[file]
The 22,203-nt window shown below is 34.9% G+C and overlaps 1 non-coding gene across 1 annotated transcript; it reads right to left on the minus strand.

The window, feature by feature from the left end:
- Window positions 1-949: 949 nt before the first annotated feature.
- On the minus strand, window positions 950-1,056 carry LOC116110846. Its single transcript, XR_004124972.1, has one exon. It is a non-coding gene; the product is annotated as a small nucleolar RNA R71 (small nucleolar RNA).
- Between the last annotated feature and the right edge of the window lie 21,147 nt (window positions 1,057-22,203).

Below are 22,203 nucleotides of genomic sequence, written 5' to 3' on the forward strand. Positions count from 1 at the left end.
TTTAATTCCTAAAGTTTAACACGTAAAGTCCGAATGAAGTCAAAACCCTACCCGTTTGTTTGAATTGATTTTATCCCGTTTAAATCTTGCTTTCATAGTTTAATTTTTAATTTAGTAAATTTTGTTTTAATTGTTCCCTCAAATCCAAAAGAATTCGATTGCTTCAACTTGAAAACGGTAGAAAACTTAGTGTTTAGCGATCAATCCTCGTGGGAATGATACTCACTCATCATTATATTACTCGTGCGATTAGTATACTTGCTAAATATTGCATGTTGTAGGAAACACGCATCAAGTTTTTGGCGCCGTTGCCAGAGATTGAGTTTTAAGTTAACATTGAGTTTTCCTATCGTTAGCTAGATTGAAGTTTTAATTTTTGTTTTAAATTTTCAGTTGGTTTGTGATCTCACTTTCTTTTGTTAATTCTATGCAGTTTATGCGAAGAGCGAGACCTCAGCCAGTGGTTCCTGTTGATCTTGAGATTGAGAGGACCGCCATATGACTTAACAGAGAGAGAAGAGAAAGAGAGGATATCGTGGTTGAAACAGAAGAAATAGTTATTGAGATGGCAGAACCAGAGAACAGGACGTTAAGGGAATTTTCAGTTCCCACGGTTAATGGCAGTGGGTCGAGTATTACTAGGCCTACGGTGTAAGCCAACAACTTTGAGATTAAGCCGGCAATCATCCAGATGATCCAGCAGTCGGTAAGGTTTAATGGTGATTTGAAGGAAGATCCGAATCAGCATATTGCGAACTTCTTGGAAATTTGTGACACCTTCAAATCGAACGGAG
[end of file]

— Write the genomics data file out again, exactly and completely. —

The 22,203-nt window shown below is 34.9% G+C and overlaps 1 non-coding gene across 1 annotated transcript; it reads right to left on the minus strand.

The window, feature by feature from the left end:
- Window positions 1-949: 949 nt before the first annotated feature.
- On the minus strand, window positions 950-1,056 carry LOC116110846. Its single transcript, XR_004124972.1, has one exon. It is a non-coding gene; the product is annotated as a small nucleolar RNA R71 (small nucleolar RNA).
- Between the last annotated feature and the right edge of the window lie 21,147 nt (window positions 1,057-22,203).

Below are 22,203 nucleotides of genomic sequence, written 5' to 3' on the forward strand. Positions count from 1 at the left end.
TTTAATTCCTAAAGTTTAACACGTAAAGTCCGAATGAAGTCAAAACCCTACCCGTTTGTTTGAATTGATTTTATCCCGTTTAAATCTTGCTTTCATAGTTTAATTTTTAATTTAGTAAATTTTGTTTTAATTGTTCCCTCAAATCCAAAAGAATTCGATTGCTTCAACTTGAAAACGGTAGAAAACTTAGTGTTTAGCGATCAATCCTCGTGGGAATGATACTCACTCATCATTATATTACTCGTGCGATTAGTATACTTGCTAAATATTGCATGTTGTAGGAAACACGCATCAAGTTTTTGGCGCCGTTGCCAGAGATTGAGTTTTAAGTTAACATTGAGTTTTCCTATCGTTAGCTAGATTGAAGTTTTAATTTTTGTTTTAAATTTTCAGTTGGTTTGTGATCTCACTTTCTTTTGTTAATTCTATGCAGTTTATGCGAAGAGCGAGACCTCAGCCAGTGGTTCCTGTTGATCTTGAGATTGAGAGGACCGCCATATGACTTAACAGAGAGAGAAGAGAAAGAGAGGATATCGTGGTTGAAACAGAAGAAATAGTTATTGAGATGGCAGAACCAGAGAACAGGACGTTAAGGGAATTTTCAGTTCCCACGGTTAATGGCAGTGGGTCGAGTATTACTAGGCCTACGGTGTAAGCCAACAACTTTGAGATTAAGCCGGCAATCATCCAGATGATCCAGCAGTCGGTAAGGTTTAATGGTGATTTGAAGGAAGATCCGAATCAGCATATTGCGAACTTCTTGGAAATTTGTGACACCTTCAAATCGAACGGAG